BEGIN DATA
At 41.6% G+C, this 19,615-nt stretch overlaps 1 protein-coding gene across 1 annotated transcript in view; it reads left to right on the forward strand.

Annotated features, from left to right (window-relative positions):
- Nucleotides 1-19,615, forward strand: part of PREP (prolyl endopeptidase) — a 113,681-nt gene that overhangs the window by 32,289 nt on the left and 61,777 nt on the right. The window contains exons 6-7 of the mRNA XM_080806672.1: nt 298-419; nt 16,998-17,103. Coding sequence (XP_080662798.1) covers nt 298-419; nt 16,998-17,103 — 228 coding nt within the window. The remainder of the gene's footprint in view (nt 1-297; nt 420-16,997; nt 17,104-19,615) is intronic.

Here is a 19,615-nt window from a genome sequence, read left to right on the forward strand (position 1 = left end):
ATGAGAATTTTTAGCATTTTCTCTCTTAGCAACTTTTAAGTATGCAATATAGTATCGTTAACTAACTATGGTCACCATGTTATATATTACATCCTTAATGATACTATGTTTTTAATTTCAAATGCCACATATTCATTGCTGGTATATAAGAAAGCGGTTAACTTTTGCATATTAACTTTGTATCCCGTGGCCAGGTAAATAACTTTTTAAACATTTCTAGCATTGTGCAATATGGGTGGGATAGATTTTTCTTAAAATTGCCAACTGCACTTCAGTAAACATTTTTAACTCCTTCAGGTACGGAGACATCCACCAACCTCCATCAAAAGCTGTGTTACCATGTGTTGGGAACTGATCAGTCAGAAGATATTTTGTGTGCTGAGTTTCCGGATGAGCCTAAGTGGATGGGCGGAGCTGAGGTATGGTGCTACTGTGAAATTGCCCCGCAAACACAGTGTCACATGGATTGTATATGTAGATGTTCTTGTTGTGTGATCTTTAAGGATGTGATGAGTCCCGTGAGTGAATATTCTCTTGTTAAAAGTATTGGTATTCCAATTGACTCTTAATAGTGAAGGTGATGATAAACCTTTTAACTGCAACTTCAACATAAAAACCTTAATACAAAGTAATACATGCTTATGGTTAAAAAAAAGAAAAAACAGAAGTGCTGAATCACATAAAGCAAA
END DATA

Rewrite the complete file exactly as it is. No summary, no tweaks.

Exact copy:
At 41.6% G+C, this 19,615-nt stretch overlaps 1 protein-coding gene across 1 annotated transcript in view; it reads left to right on the forward strand.

Annotated features, from left to right (window-relative positions):
- Nucleotides 1-19,615, forward strand: part of PREP (prolyl endopeptidase) — a 113,681-nt gene that overhangs the window by 32,289 nt on the left and 61,777 nt on the right. The window contains exons 6-7 of the mRNA XM_080806672.1: nt 298-419; nt 16,998-17,103. Coding sequence (XP_080662798.1) covers nt 298-419; nt 16,998-17,103 — 228 coding nt within the window. The remainder of the gene's footprint in view (nt 1-297; nt 420-16,997; nt 17,104-19,615) is intronic.

Here is a 19,615-nt window from a genome sequence, read left to right on the forward strand (position 1 = left end):
ATGAGAATTTTTAGCATTTTCTCTCTTAGCAACTTTTAAGTATGCAATATAGTATCGTTAACTAACTATGGTCACCATGTTATATATTACATCCTTAATGATACTATGTTTTTAATTTCAAATGCCACATATTCATTGCTGGTATATAAGAAAGCGGTTAACTTTTGCATATTAACTTTGTATCCCGTGGCCAGGTAAATAACTTTTTAAACATTTCTAGCATTGTGCAATATGGGTGGGATAGATTTTTCTTAAAATTGCCAACTGCACTTCAGTAAACATTTTTAACTCCTTCAGGTACGGAGACATCCACCAACCTCCATCAAAAGCTGTGTTACCATGTGTTGGGAACTGATCAGTCAGAAGATATTTTGTGTGCTGAGTTTCCGGATGAGCCTAAGTGGATGGGCGGAGCTGAGGTATGGTGCTACTGTGAAATTGCCCCGCAAACACAGTGTCACATGGATTGTATATGTAGATGTTCTTGTTGTGTGATCTTTAAGGATGTGATGAGTCCCGTGAGTGAATATTCTCTTGTTAAAAGTATTGGTATTCCAATTGACTCTTAATAGTGAAGGTGATGATAAACCTTTTAACTGCAACTTCAACATAAAAACCTTAATACAAAGTAATACATGCTTATGGTTAAAAAAAAGAAAAAACAGAAGTGCTGAATCACATAAAGCAAA